We now have a situation where the way that you can make the most money is by doing criminal things. And you get away with it. You can even destroy your own company. In some cases, destroying your company is the way that you make the most money. And that’s bad. Personally, from the experience of researching and making this film, I think that legal controls on the structure of executive compensation are a very important part of fixing this.
By the way, from the experience of starting my software company, I can tell you that people in high technology are extremely aware of this. I dealt with the venture capital firm that invested in my company and they were extremely clear. They said: You’re going to get a salary. It’s going to be $100,000 a year. It’s never going to go up. You will never get a bonus. You will have no outside activities of any kind. You will not make a dime doing anything else. Your stock will vest over five years. And if you want to make money, you make that stock worth something. Period. It’s really simple.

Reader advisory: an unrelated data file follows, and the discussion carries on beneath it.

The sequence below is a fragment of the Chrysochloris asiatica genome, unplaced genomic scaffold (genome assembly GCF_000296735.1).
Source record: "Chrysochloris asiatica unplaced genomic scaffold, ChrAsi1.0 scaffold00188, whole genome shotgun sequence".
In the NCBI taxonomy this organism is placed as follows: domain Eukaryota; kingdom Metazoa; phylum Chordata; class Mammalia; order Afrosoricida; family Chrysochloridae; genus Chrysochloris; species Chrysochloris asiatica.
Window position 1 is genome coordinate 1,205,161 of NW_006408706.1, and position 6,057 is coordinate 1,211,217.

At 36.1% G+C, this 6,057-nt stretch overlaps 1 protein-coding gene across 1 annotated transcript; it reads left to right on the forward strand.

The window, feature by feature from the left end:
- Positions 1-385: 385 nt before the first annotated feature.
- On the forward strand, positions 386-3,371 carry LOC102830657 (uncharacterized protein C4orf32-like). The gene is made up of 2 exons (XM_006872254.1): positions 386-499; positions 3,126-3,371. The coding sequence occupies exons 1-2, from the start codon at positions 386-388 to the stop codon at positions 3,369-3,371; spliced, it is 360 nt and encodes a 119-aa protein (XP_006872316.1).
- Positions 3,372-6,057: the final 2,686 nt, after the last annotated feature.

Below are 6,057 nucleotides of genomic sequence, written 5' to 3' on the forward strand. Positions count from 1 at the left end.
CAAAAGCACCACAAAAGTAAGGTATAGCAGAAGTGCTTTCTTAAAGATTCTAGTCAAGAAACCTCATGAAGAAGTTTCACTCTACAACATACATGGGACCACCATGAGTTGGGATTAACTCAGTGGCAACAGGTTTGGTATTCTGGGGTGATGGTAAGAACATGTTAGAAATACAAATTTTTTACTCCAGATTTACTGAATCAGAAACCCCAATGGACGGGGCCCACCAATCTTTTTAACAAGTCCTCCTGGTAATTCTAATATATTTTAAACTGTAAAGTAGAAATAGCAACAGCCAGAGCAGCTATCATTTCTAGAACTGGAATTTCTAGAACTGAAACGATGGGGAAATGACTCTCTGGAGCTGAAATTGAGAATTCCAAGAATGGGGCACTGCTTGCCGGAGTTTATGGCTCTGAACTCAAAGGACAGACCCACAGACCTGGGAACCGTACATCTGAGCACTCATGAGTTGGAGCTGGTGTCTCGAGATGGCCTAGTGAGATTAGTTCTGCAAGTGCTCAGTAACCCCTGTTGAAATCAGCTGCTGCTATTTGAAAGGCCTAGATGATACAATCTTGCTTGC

“Inside Job” opens Oct. 8 in New York and Oct. 15 in Los Angeles, with wider national release to follow.
Elliott and the friends with whom he recorded in middle school in Texas (photo courtesy of Dan Pickering)
Heatmiser publicity shot (L-R: Tony Lash, Brandt Peterson, Neil Gust, Elliott Smith) (photo courtesy of JJ Gonson photography)
Elliott and JJ Gonson (photo courtesy of JJ Gonson photography)
"Stray" 7-inch, Cavity Search Records (photo courtesy of JJ Gonson photography)
Elliott's Hampshire College ID photo, 1987
Elliott with "Le Domino," the guitar he used on "Roman Candle" (courtesy of JJ Gonson photography)
Full "Roman Candle" record cover (courtesy of JJ Gonson photography)
Elliott goofing off in Portland (courtesy of JJ Gonson photography)
Heatmiser (L-R: Elliott Smith, Neil Gust, Tony Lash, Brandt Peterson)(courtesy of JJ Gonson photography)
The Greenhouse Sleeve -- Cassette sleeve from Murder of Crows release, 1988, with first appearance of Condor Avenue (photo courtesy of Glynnis Fawkes)
Founded in 1946, the Cannes Film Festival is perhaps the most prestigious of all film festivals. It is held annually in the French resort town of Cannes.
» Tragic moments in Cannes fashion 2010, May 23, 2010